cator bar allow the pilot to visually adjust volume for marker, AUX, TEL, music, speaker and the intercom. Controlling volume is easy and intuitive. Muting modes, such as muting passengers on COM reception, can be enabled/disabled by pressing and holding keys or by voice command. The GMA 350 can optionally advise the pilot of the current mode. Passengers can also toggle their intercom isolation state, so that passengers no longer need to tap the pilot on the shoulder before they can talk with the pilot on the intercom. In addition to the new features, the GMA 350 includes capabilities such as pilot, copilot and four- or five-passenger stereo intercom system; support for two stereo music inputs; and a front panel jack music input. It has dual COM, NAV and AUX audio inputs. In addition, five unswitched audio alert inputs are provided for connection to external warning tones. Also included is a clearance recorder that supports playback of the MIC selected COM. Pin-compatible with Garmin’s GMA 340 and many competitors’ audio panels, it is easy to upgrade to a GMA 350 or GMA 350H. The GMA 350H has the same core features as the GMA 350, but it also has three COM support, night vision compatible green annunciation and backlighting, and new split-COM modes (1/3 and 2/3). The GMA 350 and GMA 350H are expected to be available in the second quarter of 2011 for an expected retail price of $2395 and $2695 respectively.


April 2011

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Marilyn Dash’s

The Pylon Place

GRATITUDE riting this column is a labor of love and has brought an enormous amount of joy. When I receive a letter from a regular reader, who is a fan of the Air Races and knows me through my racing and my column – it really adds something and makes the effort each month worth it. I received just such a letter after last month’s column about Women Air Racers at Reno. A gentleman from Modesto, CA named Bill Rose reminded me of a group of women I had forgotten. He also enclosed a wonderful letter and a wealth of information which I will go into in future months – but first I wanted to say “Hello!” and “Thank You!” to Bill Rose. He and Gary Williams from Phoenix, AZ both have contributed to my knowledge and passed along their firsthand accounts of the early days. And, I appreciate the sharing enormously. What I missed… Bill reminded me of the Women Stock Class Races at Reno from 1964 to 1969. I have seen it incorrectly stated that all the women flew Cherokees, but the details I have been able to piece together show this to be untrue. The aircraft included Bonanzas, Meyers, Bellancas, Pipers, Cessnas and even a Navion. Judy Wagner, the first woman to win a Formula 1 race started in this class back in 1964. More on Judy, she was born in Ohio and watched the Cleveland Races when she was a kid. She went on to earn her pilot’s license and became a pylon racer herself. She also served as the President of the National Women’s Pylon Racing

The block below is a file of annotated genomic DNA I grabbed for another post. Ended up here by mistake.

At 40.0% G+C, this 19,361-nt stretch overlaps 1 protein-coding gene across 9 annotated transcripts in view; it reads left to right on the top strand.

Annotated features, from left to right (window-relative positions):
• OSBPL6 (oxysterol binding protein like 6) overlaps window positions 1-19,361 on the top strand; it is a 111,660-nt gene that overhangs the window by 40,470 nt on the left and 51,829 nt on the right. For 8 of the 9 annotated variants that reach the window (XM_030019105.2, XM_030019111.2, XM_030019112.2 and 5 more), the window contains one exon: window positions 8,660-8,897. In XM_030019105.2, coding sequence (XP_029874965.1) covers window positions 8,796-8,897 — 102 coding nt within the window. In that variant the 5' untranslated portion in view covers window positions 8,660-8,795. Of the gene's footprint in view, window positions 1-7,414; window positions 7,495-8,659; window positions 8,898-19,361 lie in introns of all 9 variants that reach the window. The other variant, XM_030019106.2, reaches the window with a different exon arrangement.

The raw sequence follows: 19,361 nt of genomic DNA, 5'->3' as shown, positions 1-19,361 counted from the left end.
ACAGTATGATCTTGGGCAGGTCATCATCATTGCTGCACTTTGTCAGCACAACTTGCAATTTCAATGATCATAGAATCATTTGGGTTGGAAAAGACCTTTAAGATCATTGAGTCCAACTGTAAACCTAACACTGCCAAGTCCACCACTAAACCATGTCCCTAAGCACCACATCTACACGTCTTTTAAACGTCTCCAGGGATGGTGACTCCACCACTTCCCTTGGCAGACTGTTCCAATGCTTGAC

45

AND

GOSSIP

AND

NEWS

W

Czech Mate – the little Yak that could.

Unlimiteds lining up to race. Association. She is on the list of women I wish I had the honor of meeting while they were still around. Every person I speak with about her says remarkable things. I apologize to all of the fans and to the women who raced in the Stock Races. I wish there was a place to find all of this data, besides the back of someone’s hangar in a dusty old box. But, until we put a definitive database together, I will take any bits of data I can put together, including the files in the back of those hangars. Keep them coming!

Updates So, things are already progressing towards an exciting year at Reno. Strega has been spotted out flying and getting

(Tim Adams)

(Tim Adams) small tweaks, so we know she’ll be ready. Voodoo’s crew has been working steadily to make their racer a competitor again this year. Great news on the Rare Bear front – yes, the old crew is back. If you are a Rare Bear fan, you’ll know what I mean. Otherwise, just suffice it to say that things will be competitive in the Rare Bear